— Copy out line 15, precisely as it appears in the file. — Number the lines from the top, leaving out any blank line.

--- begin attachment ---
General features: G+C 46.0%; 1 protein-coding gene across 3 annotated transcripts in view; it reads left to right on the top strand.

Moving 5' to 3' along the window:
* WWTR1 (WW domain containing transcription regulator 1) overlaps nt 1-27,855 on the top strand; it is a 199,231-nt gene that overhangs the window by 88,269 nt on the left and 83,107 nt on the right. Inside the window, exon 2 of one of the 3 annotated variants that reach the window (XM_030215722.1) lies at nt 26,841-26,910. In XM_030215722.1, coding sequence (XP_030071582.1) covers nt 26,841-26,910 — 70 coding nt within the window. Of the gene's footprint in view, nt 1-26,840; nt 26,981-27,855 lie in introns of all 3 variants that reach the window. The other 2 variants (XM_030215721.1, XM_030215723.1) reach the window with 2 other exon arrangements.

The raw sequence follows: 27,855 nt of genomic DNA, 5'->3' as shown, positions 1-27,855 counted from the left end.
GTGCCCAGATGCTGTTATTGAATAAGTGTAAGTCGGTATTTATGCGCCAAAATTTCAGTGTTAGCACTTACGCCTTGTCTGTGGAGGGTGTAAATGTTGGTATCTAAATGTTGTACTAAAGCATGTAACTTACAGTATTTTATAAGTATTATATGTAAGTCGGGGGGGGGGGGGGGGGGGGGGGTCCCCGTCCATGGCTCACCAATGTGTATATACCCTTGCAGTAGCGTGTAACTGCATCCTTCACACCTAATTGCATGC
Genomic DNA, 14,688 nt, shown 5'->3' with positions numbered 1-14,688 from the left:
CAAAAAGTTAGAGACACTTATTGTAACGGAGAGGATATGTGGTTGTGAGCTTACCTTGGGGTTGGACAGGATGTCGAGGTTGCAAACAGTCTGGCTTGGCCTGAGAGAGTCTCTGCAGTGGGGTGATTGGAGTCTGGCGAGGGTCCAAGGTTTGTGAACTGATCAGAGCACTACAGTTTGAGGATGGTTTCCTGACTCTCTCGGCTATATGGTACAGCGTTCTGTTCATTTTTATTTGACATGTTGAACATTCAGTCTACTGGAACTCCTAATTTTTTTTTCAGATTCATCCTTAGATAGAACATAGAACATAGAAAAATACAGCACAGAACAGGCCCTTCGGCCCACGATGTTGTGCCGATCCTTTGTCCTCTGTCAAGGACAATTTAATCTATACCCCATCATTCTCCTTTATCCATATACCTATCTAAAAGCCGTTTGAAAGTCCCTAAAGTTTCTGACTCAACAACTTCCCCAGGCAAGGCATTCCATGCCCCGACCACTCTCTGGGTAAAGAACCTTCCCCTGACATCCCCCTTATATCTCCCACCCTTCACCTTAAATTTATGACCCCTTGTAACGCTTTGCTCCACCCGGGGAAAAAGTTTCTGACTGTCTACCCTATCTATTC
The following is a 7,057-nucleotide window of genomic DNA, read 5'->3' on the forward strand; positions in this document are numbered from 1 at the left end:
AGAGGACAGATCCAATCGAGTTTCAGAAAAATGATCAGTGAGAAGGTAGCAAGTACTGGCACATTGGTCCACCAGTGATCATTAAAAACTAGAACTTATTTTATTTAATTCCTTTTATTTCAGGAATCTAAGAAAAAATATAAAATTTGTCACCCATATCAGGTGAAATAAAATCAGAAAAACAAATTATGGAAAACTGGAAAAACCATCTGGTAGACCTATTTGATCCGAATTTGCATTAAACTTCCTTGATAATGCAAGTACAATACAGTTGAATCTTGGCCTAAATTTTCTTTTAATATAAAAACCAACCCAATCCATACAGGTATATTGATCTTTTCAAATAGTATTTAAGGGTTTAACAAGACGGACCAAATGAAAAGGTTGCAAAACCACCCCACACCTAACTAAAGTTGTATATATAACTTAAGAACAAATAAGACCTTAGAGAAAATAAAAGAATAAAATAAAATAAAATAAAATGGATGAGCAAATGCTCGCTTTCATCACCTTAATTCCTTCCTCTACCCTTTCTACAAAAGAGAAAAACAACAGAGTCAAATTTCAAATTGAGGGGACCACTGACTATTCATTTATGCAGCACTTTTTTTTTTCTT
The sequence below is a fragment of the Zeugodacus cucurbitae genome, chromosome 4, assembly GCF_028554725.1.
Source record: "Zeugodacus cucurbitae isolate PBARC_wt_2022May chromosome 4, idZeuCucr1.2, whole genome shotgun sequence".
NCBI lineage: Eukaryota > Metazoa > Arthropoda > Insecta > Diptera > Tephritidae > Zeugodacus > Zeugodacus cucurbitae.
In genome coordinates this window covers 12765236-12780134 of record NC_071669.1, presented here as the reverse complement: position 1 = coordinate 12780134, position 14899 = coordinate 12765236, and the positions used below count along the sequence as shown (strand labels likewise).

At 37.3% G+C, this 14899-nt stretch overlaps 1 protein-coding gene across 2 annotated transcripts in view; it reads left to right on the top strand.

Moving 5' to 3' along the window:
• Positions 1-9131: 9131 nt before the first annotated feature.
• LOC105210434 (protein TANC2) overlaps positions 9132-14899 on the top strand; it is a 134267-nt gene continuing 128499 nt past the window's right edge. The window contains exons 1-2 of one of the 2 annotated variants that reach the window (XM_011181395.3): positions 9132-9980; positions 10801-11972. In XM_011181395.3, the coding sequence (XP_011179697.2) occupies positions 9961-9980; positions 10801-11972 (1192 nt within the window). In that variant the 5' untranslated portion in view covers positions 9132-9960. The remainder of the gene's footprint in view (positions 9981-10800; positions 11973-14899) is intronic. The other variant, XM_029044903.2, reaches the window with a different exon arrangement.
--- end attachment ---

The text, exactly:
Moving 5' to 3' along the window: